The Volokh Conspiracy
Mostly law professors | Sometimes contrarian | Often libertarian | Always independent
The Supreme Court recently refused to hear Baston v. United States, a case involving the scope of the Foreign Commerce Clause, which gives Congress the power to "regulate Commerce with foreign Nations." Justice Clarence Thomas filed a forceful dissent to denial of certiorari (beginning at pg. 28 of the linked document), arguing that the Court should have taken the case in order to pare back federal overreach in this field and "reaffirm that our Federal Government is one of limited
and enumerated powers, not the world's lawgiver."
The defendant in this case was prosecuted under a federal law that allows federal prosecutors to go after alleged sex traffickers even if the trafficking occurred outside the United States, so long as "the alleged offender is present in the United States." Mr. Batson is a Jamaican citizen who was ordered to pay restitution for coercing a woman into sex trafficking while he was in Australia. The lower court ruled that Baston's trafficking in Australia was within Congress' jurisdiction because the Foreign Commerce Clause gives Congress the power to regulate any activity that "substantially affects" trade between the US and foreign nations, including—in this case—sex trafficking abroad.
Thomas outlines the troubling implications of this reasoning:
Taken to the limits of its logic, the consequences of the Court of Appeals' reasoning are startling. The Foreign Commerce Clause would permit Congress to regulate any economic activity anywhere in the world, so long as Congress had a rational basis to conclude that the activity has a substantial effect on commerce between this Nation and any other. Congress would be able not only to criminalize prostitution in Australia, but also to regulate working conditions in factories in China, pollution from power-plants in India, or agricultural methods on farms in France. I am confident that whatever the correct interpretation of the foreign commerce power may be, it does not confer upon Congress a virtually plenary power over global economic activity.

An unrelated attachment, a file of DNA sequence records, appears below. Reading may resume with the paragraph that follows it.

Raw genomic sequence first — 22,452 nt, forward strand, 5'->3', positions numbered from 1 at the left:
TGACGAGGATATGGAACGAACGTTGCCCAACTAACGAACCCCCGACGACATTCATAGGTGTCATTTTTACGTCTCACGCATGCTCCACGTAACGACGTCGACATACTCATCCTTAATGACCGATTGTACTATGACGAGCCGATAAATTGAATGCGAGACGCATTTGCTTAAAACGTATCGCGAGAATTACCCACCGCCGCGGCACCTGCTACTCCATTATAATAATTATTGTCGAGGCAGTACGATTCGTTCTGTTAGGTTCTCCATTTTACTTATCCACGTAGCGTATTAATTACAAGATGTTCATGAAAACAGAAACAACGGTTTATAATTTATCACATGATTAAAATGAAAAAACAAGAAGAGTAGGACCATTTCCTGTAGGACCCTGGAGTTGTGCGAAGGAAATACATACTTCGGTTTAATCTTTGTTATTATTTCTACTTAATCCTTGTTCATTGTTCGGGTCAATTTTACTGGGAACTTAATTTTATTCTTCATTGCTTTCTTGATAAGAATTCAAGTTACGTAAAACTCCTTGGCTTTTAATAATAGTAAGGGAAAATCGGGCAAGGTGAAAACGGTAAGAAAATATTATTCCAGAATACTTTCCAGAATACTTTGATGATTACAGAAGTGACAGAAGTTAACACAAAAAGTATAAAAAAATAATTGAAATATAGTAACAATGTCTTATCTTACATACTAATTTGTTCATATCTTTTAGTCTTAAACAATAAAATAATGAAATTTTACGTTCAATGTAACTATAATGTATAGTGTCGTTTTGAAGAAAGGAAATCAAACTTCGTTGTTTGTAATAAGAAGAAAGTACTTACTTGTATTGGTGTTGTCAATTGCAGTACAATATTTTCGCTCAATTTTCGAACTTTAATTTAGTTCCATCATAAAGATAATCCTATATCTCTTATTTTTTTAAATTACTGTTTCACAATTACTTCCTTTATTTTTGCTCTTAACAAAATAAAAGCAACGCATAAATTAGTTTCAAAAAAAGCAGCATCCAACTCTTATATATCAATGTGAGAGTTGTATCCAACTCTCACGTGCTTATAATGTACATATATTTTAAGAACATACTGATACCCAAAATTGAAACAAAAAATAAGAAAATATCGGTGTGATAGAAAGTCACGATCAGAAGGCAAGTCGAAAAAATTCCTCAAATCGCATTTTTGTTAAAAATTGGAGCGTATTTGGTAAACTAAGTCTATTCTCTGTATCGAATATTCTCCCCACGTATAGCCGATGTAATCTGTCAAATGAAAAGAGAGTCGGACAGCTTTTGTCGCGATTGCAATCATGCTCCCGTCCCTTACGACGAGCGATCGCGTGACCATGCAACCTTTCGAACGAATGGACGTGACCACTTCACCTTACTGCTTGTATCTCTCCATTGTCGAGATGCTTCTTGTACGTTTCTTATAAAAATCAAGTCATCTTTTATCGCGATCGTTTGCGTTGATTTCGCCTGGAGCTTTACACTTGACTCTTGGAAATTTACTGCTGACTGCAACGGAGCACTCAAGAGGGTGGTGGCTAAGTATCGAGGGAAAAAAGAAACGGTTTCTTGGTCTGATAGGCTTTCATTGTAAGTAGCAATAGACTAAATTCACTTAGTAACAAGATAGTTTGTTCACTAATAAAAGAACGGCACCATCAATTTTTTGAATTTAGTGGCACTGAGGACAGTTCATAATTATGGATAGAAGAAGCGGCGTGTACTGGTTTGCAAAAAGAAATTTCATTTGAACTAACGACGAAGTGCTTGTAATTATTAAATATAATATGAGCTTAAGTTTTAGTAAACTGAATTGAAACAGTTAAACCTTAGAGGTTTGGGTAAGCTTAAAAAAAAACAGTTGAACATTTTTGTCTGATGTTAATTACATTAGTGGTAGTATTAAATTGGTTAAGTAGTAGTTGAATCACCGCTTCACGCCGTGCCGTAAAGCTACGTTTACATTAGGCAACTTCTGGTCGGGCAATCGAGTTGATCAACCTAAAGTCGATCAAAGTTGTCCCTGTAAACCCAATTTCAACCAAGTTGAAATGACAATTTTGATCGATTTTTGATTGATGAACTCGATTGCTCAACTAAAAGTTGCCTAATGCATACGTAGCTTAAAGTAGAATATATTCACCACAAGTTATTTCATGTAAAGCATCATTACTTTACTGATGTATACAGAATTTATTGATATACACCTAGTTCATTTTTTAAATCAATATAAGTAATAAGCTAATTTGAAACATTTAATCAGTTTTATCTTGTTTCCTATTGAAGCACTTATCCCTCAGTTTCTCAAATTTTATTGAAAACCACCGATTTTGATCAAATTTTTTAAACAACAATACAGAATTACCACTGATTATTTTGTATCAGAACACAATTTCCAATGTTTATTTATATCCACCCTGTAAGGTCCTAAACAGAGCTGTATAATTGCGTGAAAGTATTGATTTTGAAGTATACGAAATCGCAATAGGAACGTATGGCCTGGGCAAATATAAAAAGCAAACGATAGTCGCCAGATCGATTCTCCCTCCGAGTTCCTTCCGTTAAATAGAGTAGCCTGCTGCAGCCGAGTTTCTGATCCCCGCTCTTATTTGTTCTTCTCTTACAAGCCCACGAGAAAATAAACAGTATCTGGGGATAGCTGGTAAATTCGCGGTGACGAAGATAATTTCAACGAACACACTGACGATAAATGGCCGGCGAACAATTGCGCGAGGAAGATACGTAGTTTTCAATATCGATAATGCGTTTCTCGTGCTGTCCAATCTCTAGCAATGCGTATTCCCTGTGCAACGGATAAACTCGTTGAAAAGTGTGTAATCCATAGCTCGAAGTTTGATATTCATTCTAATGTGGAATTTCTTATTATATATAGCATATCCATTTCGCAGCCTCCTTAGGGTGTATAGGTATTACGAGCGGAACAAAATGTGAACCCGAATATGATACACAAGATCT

As Thomas explains in his opinion, lower courts have fallen into this error by applying the Supreme Court's jurisprudence on the Interstate Commerce Clause to the Foreign Commerce Clause. The former does interpret the power to regulate interstate commerce as extending to virtually any "economic activity" that might have a "substantial effect" interstate commerce, including even the possession of medical marijuana that never crossed state lines or was sold in any market. This is an extremely dubious interpretation of the Interstate Commerce Clause, and it is even more problematic when it comes to the Foreign Commerce Clause, because of the potential for expanding US federal jurisdiction to cover virtually the entire world.
Coercing women into sex trafficking, as Baston apparently did, is a terrible crime. But, at least with respect to his activities in Australia, it's a crime that is properly addressed by Australian law, not the US federal government.
The dangerous implications of this broad interpretation of the commerce power for foreign commerce also undermine the case for the Court's ultrabroad interpretation of the interstate commerce power. If the power to regulate "commerce" does not imply a power to regulate any activity that might have some effect on it when it comes to international commerce, the same is likely true to of interstate commerce. After all, the Constitution literally uses the same word to describe both powers, putting them in the same clause of Article I, which states that Congress shall have the power "To regulate Commerce with foreign Nations, and among the several States, and with the Indian Tribes."
Thomas is also a longtime critic of the Court's interpretation of federal power over interstate commerce, most notably in his concurring opinion in United States v. Lopez (1995).
I certainly don't always agree with Justice Thomas. But he deserves credit for calling attention to the serious flaws in modern Commerce Clause jurisprudence, both domestic and foreign.